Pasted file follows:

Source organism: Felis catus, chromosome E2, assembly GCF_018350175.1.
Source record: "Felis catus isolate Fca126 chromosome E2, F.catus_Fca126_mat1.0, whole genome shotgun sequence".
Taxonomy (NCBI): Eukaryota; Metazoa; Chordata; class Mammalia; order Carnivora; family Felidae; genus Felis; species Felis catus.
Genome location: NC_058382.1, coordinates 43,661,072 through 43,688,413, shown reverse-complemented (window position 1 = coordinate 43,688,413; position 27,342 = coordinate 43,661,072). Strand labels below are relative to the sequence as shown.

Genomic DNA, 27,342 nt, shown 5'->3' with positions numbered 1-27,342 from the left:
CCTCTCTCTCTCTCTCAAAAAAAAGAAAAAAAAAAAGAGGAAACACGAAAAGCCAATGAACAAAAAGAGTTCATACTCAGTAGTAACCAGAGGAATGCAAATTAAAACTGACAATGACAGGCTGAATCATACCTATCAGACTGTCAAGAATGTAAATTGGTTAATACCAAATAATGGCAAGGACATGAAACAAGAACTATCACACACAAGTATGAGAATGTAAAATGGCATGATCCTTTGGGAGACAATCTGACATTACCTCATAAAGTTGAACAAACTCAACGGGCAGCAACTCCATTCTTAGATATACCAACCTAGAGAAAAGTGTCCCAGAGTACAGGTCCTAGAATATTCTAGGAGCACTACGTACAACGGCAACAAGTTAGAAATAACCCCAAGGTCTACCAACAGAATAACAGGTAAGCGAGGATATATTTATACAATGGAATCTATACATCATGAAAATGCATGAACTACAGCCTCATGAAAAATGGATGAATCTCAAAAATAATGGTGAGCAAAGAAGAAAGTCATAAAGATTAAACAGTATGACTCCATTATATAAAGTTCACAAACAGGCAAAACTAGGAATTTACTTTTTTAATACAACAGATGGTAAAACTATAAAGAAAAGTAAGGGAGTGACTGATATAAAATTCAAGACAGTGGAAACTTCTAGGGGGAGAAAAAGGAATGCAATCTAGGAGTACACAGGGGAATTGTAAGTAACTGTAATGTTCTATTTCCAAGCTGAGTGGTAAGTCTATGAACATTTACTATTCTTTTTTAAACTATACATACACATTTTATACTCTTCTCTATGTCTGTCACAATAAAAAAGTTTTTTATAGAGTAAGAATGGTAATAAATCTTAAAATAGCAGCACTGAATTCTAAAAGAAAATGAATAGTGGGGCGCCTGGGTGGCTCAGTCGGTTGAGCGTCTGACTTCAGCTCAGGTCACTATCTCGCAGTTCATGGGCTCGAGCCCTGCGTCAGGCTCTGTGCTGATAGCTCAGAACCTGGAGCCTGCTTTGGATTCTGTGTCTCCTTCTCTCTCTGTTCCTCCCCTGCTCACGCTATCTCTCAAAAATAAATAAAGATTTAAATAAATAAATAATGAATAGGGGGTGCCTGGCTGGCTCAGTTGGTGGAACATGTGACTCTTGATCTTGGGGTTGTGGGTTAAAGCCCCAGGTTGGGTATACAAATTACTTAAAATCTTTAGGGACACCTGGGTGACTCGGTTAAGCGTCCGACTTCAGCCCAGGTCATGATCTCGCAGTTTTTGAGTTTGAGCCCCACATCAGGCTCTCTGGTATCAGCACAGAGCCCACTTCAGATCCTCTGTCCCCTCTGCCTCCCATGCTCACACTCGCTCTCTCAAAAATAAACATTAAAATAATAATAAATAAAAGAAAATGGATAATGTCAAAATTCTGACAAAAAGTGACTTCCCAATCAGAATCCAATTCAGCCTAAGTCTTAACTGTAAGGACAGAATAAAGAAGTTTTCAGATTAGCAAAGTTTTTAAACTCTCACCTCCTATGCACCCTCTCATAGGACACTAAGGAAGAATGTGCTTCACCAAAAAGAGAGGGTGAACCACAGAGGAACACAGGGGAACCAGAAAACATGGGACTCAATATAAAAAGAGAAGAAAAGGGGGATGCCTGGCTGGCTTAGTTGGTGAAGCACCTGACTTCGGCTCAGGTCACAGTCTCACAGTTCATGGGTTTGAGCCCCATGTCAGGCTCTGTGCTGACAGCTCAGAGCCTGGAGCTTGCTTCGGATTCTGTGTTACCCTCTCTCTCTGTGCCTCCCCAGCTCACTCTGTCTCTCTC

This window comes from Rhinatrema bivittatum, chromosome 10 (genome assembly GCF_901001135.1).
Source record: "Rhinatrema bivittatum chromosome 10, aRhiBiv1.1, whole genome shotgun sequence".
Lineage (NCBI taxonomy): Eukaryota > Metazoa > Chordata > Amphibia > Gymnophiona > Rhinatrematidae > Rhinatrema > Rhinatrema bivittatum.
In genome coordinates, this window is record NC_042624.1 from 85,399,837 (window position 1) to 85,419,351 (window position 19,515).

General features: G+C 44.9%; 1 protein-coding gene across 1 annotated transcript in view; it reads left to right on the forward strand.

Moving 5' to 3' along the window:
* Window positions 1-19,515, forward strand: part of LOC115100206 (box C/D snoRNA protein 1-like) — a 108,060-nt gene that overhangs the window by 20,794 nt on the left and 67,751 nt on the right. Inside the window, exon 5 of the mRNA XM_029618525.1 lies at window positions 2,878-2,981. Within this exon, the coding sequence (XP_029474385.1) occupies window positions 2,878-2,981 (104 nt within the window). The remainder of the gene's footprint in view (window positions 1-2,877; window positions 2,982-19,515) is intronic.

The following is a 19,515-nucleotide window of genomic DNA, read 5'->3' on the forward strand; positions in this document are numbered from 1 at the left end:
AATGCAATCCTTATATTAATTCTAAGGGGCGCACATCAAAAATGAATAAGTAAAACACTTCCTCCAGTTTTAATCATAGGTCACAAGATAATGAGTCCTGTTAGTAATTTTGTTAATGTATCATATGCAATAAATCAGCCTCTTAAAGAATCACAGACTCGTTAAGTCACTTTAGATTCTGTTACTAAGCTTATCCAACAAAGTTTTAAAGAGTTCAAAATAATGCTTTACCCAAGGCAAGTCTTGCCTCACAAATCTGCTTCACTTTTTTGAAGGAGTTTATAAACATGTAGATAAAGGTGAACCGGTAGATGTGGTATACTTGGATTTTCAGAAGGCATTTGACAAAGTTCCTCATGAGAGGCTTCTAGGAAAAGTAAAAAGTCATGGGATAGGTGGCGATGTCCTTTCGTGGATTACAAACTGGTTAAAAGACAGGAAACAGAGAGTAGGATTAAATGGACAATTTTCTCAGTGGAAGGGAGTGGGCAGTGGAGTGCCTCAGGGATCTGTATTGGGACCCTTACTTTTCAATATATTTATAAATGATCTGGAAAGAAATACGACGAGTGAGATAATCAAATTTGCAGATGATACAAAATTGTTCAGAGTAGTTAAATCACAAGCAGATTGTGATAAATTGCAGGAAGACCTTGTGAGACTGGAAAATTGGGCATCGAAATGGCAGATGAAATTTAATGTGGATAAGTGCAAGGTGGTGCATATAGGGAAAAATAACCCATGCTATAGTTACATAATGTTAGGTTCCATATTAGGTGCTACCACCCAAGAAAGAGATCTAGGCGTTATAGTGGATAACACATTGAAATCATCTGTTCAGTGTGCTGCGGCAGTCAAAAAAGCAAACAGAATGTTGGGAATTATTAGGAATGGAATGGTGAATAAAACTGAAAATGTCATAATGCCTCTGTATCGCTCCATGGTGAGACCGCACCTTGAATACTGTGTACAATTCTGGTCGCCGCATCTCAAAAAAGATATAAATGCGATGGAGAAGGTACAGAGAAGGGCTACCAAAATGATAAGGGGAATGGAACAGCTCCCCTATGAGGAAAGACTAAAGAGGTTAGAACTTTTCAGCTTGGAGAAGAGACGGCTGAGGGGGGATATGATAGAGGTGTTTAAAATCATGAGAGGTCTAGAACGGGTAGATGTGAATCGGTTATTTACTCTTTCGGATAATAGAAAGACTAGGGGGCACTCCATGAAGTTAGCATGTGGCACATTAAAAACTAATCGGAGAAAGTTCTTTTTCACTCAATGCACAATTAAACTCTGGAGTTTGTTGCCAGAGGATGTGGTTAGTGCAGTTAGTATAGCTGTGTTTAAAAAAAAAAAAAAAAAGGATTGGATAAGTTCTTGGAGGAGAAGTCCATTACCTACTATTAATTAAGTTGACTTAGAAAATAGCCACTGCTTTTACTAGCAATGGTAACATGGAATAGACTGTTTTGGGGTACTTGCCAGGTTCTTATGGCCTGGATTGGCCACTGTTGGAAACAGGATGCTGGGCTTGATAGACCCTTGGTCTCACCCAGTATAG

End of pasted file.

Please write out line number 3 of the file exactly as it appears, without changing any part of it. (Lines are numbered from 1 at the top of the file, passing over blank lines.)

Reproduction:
Taxonomy (NCBI): Eukaryota; Metazoa; Chordata; class Mammalia; order Carnivora; family Felidae; genus Felis; species Felis catus.